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Axelrod Defends 'Courageous' Obama Axelrod Defends 'Courageous' Obama Axelrod Defends 'Courageous' Obama Axelrod Defends 'Courageo...

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Politics / White House

Axelrod Defends 'Courageous' Obama

photo of Sophie Quinton
October 18, 2011

White House senior strategist David Axelrod defended President Obama on MSNBC’s Morning Joe Tuesday, taking host Joe Scarborough to task for his criticism of the president.

Axelrod took issue with two of the TV host’s claims: that President Obama was unprepared to take office, and that Obama has been unable to work with Congress.

“I saw him make a lot of decisions that were very courageous,” Axelrod said of the president.

 

“We walked into the worst economy and biggest financial crisis since the Great Depression,” as well as two wars, Axelrod said. He praised the way Obama worked to stabilize the financial system and the auto industry, and noted that al-Qaida leader Osama bin Laden was killed on Obama’s watch.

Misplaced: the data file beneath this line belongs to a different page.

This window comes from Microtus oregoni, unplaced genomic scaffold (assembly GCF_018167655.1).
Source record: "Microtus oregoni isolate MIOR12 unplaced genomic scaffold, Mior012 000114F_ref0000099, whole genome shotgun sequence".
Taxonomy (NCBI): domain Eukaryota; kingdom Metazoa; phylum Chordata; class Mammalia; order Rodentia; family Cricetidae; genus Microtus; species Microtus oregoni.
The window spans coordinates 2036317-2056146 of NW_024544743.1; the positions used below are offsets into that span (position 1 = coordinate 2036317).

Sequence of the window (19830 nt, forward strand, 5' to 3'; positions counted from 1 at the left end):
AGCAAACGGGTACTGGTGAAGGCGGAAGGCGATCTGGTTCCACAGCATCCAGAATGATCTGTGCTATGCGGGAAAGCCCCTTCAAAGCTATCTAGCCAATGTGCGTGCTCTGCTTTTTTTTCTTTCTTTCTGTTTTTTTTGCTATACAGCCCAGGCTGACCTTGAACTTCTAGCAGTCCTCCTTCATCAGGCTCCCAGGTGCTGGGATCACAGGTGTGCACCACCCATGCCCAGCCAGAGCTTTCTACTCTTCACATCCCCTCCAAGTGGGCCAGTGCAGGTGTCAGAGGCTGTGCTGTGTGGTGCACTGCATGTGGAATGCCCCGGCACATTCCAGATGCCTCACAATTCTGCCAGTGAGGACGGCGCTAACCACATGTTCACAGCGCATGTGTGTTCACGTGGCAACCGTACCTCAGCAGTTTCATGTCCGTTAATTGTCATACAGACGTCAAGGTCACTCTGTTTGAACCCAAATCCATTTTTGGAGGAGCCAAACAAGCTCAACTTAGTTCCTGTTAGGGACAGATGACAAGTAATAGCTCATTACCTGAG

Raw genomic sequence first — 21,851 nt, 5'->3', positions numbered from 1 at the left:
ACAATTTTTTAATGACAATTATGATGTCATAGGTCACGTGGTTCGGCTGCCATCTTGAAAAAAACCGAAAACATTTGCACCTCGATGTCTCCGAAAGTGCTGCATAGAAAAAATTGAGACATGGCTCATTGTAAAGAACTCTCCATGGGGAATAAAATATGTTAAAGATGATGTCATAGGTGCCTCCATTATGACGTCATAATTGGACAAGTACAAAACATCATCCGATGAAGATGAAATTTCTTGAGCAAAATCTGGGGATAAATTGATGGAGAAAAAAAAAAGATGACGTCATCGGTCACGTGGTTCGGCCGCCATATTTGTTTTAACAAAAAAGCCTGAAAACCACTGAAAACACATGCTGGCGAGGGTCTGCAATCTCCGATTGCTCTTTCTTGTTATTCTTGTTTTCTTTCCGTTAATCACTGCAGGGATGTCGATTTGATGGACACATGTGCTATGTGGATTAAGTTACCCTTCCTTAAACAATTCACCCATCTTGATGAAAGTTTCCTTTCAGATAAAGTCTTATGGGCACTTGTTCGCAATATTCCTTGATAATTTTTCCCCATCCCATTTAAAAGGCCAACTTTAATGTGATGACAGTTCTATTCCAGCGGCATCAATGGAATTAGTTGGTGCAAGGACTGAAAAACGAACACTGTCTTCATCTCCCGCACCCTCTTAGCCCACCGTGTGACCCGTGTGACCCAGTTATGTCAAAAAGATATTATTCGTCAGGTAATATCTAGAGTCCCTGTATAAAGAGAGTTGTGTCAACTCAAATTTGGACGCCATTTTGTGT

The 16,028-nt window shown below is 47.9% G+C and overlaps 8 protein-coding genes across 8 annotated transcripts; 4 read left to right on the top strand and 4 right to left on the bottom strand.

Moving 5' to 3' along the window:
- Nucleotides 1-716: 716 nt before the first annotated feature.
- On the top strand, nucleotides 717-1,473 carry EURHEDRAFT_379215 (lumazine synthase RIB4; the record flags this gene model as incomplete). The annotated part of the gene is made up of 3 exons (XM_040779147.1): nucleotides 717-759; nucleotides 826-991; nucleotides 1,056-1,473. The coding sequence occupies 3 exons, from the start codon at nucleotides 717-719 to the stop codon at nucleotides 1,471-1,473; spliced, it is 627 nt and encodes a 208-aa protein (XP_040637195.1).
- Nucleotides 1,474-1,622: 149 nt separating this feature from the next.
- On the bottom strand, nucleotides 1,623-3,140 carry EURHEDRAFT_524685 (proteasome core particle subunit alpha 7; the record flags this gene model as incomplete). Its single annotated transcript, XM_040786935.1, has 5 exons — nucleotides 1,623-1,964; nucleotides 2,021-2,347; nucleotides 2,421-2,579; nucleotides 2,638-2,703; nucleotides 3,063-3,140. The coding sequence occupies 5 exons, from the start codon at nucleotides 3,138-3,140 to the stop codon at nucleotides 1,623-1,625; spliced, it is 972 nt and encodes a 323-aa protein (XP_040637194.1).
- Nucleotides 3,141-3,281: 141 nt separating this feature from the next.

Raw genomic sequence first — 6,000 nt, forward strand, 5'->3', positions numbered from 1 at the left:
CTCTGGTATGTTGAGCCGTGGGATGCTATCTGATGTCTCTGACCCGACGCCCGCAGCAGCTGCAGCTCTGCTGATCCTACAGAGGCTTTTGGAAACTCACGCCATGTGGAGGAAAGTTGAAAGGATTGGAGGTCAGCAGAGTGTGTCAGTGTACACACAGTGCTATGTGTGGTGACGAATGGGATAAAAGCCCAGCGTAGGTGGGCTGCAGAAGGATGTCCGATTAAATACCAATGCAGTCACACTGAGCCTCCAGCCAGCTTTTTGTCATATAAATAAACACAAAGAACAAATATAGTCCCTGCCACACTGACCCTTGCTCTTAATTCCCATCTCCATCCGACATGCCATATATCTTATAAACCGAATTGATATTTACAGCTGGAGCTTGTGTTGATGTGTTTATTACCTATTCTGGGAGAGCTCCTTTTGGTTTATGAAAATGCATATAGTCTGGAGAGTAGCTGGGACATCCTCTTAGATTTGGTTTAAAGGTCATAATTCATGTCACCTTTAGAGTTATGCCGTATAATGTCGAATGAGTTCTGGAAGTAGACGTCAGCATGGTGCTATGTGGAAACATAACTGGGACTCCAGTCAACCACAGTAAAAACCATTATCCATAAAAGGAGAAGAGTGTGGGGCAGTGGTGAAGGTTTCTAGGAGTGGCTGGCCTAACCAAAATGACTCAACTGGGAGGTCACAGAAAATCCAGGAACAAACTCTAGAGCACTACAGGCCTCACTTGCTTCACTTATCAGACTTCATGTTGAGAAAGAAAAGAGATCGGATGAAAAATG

“So when you say he wasn't prepared, maybe you should go ask Osama bin Laden if he thought he was,” Axelrod told Scarborough.

Axelrod argued that congressional Republicans, not the president, are responsible for the stalemate in Washington. Republican lawmakers “basically think cooperation is a dirty word, that cooperating with the president is an unpardonable sin,” he said.

Obama has been making a public pitch for his American Jobs Act because “the only people who are going to move these Republicans are the American people,” he said.   

Axelrod acknowledged that the presidential race will be a close one.

“With all the wind at our back the last time, 47 percent of the American people voted for someone else,” he said, adding that "this has been a tough three years for the country.”

At the end of the day, “it’s not just going to be about the president; it’s going to be about two candidates”—their visions, records, and plan for rebuilding the economy, Axelrod said.

Axelrod also made a sly dig at the Republican presidential field. “If I were sitting over there I’d say, 'why am I always at 23, 25 percent?'" he said. A CNN/ORC International Poll released on Monday shows Mitt Romney narrowly leading the Republican field with 26 percent of the vote.

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